We learned the value of moisture meters (or lack thereof) and destructive testing the hard way, when we were told that we not only had significant moisture issues with the hull (likely water in the core) but also in the knees (that connect the chain plates with hull and deck). Luckily enough, our core samples of the hull proved that the core was in good shape and actually dry.
With the knees, we went through significantly more panic. We were essentially ready to take the mast down, transport the boat to Haverhill, remove most of the main cabin’s woodwork to have professionals replace the knees. This was on the advise of numerous experts. Inconclusive moisture readings and the strong suspicion of crevice corrosion were the reasons.
Luckily enough, Sean convinced us to not panic and to expose the chainplates to see what we were really dealing with.
Long story short, we removed the bolts on starboard and they were in good shape. We carefully cut the skin away from the aft knee holding the lower shroud’s chain plate. It also looked good. To be safe we pulled the plate out and it indeed did not have crevice corrosion issues. A metallurgist friend of Josh even looked at the plate with a 40x microscope and could not find any problems.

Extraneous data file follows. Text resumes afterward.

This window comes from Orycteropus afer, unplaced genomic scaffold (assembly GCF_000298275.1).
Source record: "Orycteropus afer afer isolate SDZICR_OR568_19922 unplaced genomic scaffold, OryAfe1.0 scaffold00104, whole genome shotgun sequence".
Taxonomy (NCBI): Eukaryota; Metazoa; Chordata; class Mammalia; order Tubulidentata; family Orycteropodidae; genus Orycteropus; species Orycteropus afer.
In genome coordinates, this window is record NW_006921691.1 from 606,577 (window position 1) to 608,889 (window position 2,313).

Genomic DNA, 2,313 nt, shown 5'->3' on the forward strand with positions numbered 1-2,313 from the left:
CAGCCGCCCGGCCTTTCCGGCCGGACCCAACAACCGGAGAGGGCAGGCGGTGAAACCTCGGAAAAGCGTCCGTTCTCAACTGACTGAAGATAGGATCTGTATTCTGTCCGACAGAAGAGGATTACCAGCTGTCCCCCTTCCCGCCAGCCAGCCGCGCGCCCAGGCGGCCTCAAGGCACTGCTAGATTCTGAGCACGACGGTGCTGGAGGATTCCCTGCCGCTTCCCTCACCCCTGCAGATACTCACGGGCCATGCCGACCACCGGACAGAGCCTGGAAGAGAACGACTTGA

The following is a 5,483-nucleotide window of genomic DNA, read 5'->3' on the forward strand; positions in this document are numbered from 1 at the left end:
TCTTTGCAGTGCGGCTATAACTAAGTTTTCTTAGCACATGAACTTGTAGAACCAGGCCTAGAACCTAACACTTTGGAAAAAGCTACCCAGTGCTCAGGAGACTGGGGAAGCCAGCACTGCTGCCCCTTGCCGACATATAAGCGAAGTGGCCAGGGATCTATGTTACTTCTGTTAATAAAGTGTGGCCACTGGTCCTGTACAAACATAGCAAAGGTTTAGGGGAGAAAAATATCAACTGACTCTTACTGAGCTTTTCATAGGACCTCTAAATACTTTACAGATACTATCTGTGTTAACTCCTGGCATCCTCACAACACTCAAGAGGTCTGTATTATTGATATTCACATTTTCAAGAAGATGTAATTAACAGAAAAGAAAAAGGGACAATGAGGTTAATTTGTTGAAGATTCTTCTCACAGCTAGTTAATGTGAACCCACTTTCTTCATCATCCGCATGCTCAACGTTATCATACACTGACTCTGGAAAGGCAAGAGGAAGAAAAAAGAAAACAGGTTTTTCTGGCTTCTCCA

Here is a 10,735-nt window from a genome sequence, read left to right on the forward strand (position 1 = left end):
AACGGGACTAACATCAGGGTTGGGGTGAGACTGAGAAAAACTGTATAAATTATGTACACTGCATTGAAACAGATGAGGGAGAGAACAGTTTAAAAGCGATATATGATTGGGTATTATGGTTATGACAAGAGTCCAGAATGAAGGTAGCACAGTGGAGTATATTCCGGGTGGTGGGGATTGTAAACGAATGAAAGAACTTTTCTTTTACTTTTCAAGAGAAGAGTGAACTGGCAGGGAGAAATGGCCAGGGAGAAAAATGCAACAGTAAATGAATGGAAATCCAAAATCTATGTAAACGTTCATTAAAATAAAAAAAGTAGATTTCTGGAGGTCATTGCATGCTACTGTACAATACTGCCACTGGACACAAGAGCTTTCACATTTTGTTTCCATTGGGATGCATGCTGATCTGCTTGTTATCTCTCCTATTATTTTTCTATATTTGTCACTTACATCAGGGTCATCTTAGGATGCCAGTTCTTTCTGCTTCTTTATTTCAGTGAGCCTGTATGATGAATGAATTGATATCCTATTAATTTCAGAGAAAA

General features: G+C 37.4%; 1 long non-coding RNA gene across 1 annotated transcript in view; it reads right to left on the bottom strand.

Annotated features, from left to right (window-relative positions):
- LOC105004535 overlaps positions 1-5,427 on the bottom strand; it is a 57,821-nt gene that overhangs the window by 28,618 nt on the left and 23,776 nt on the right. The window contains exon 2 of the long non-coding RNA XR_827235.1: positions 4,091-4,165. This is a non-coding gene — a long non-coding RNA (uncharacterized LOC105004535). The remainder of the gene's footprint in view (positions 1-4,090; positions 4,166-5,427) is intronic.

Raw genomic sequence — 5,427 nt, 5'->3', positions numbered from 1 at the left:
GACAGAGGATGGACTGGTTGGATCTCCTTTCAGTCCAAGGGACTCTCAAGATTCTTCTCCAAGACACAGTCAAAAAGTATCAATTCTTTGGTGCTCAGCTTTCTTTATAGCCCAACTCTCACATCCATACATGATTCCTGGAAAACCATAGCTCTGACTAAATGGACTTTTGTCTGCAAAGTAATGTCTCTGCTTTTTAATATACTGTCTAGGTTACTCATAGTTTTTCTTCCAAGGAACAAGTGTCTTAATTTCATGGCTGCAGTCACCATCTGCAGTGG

We therefore decided to put the plate back in and for safety sake replace the bolts with new ones. After looking into grade 8 bolts (which are harder but not stainless steel) we went with 316 stainless steel.
We sealed all the cracks around the plates and replaced the caulking and are good to go again. Good to know that the chainplates are in good shape before leaving for a transatlantic crossing.